"Why I left Syria"
Battle-hardened Syrians are among the many thousands of refugees attempting to reach Europe, in the continent’s biggest influx of people since the end of World War Two. These fighters have spent much of the past five years locked in mortal combat and arrive with harrowing stories of why they left their homeland.
Two such men are Sari and Tareq. They have killed and faced death during the country’s bitter conflict, but took up arms for very different reasons. In Sari’s case it was to defend the government of Bashar al-Assad, while Tareq was on the side trying to dethrone the president. Both have since left their homeland, with Sari having made his way to Austria, while Tareq bides his time in Istanbul where he plans to make the perilous voyage to Europe in the coming months. Though sworn enemies, both seek the same goal: to leave the horrors of the war in Syria behind and forge a new, peaceful, future.
Twenty-five year-old Sari used to spend his days fixing cars and training in a local gym. From the predominantly Christian town of Saidnaya, 30 kilometres north of Damascus, he watched with fear and anger as anti-government protests swept through Syria in 2011. He suspected, as his family and friends also did, that outside forces were trying to recreate in Syria the chaos engulfing Tunisia and Egypt at that time. He mentions Saudi Arabia, Qatar and Al Jazeera as being among those responsible. The Christian communities in Syria feared an Islamist takeover should Assad leave or be forced out; a move that would see their churches regulated and their women forced to cover their hair in public.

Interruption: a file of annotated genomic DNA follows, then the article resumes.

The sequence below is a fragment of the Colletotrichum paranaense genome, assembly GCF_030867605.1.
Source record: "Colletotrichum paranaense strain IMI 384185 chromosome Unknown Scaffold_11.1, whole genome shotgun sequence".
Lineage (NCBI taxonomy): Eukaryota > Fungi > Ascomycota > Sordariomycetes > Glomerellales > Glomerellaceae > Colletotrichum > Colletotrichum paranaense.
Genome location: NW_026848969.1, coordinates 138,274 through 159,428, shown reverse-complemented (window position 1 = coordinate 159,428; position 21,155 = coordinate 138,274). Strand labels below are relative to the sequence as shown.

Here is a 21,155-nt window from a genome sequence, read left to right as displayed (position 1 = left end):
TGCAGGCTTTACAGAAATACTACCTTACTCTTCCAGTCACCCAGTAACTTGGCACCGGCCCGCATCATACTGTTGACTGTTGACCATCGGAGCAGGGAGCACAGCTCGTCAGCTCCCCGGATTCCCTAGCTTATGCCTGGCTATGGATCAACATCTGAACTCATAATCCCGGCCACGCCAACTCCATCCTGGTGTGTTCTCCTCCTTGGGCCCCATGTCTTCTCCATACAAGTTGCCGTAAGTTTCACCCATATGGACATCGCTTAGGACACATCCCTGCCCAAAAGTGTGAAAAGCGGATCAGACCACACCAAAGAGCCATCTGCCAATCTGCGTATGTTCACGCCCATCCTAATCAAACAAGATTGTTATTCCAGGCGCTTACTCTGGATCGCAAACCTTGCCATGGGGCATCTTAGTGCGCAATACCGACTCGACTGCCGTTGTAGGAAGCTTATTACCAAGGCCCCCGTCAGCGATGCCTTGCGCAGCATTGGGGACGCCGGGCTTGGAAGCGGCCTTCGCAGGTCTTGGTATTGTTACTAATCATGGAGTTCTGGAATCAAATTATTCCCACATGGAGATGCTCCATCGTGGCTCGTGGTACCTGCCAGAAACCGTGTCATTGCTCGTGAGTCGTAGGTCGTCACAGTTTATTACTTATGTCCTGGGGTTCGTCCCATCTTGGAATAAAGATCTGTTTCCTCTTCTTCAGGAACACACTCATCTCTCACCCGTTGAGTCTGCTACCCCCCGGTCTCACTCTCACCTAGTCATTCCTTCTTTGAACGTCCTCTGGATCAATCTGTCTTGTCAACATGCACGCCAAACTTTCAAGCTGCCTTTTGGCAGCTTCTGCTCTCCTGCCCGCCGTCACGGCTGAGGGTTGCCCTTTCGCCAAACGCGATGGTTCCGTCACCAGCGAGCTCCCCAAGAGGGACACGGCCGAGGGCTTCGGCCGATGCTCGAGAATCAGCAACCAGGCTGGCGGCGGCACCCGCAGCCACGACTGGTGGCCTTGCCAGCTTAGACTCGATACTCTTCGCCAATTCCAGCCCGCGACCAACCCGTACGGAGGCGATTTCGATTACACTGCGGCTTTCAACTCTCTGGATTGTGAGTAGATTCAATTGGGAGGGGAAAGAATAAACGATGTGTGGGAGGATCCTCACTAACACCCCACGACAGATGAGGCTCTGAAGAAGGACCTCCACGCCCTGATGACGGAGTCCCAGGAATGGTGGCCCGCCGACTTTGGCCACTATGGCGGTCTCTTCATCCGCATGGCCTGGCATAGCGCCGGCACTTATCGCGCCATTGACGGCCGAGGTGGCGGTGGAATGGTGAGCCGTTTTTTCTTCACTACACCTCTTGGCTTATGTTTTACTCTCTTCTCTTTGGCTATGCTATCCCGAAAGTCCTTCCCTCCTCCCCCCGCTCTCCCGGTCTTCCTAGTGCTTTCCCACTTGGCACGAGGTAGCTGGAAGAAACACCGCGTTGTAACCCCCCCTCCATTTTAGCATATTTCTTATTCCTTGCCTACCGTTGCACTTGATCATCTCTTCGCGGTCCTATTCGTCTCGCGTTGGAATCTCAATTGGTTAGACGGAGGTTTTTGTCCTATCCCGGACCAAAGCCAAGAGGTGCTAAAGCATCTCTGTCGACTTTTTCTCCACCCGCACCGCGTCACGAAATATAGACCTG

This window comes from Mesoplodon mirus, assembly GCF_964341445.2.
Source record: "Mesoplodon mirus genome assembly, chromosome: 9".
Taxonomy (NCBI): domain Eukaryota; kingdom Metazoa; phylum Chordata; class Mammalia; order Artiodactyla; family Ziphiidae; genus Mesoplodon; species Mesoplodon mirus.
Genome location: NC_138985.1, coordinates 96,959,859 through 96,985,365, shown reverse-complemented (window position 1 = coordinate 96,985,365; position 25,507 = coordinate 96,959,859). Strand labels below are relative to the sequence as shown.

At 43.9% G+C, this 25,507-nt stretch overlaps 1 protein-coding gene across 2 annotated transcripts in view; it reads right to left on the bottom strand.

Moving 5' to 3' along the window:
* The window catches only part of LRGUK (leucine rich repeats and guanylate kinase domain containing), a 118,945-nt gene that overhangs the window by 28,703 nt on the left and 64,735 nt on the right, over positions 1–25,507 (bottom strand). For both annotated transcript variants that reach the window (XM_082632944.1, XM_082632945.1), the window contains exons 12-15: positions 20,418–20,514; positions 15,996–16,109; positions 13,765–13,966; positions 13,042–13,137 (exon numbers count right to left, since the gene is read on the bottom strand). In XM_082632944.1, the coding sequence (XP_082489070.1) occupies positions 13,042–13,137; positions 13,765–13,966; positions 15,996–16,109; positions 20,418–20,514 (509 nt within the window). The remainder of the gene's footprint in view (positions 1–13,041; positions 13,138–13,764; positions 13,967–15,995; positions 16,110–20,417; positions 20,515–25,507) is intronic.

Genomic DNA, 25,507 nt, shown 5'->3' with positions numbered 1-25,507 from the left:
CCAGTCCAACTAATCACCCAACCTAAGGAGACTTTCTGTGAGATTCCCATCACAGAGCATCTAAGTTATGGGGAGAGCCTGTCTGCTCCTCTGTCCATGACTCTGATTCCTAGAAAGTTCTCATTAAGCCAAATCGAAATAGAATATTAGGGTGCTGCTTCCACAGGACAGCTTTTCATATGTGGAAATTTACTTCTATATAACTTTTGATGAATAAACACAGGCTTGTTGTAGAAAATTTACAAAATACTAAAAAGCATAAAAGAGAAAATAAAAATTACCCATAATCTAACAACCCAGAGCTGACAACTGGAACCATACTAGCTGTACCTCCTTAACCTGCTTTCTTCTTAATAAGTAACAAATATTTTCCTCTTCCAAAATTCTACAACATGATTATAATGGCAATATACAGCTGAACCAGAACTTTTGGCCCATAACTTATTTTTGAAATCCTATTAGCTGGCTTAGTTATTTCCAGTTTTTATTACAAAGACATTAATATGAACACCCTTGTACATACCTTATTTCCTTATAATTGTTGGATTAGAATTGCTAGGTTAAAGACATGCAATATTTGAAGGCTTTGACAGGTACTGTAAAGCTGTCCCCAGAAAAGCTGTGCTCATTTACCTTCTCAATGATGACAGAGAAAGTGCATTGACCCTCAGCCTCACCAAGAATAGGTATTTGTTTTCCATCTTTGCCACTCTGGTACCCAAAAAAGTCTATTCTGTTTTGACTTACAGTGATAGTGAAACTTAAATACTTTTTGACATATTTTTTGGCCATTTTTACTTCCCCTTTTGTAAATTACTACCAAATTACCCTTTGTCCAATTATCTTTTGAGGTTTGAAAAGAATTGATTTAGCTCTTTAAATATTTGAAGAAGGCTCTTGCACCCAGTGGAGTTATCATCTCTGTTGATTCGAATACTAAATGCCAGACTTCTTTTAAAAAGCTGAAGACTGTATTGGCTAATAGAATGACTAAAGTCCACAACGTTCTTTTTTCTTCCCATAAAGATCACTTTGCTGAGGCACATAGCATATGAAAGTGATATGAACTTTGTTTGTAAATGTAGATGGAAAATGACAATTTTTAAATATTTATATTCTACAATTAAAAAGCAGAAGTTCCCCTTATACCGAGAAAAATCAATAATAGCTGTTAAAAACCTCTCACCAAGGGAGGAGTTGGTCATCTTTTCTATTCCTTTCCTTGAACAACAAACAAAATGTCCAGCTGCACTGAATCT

Two years later, in September 2013, their fears appeared to be materialising. Rebel fighters, including jihadists linked to al-Qaeda, occupied the neighbouring Christian town of Maaloula, where locals feared for the historic churches and monasteries located above the town. Dozens of Christian men, including Sari, rushed to Maaloula to fight back as part of the voluntary National Defence local militias. Armed by the Syrian regime, they fought off the rebels, with Sari’s hatred of them growing stronger.
But as conscription became an increasing probability early last year, Sari’s thoughts turned to leaving Syria. “The police came to my house and wanted me to join up with the army because I was already a reserve soldier,” he says. “If I joined I could have been away for a year or more.” And of course he could easily have been injured or killed in the process, hence his decision to flee. “Together with my friends we thought about travelling to Europe,” he says. “We heard they give you a house and you could secure your future there. We were all guys, we considered it a holiday.”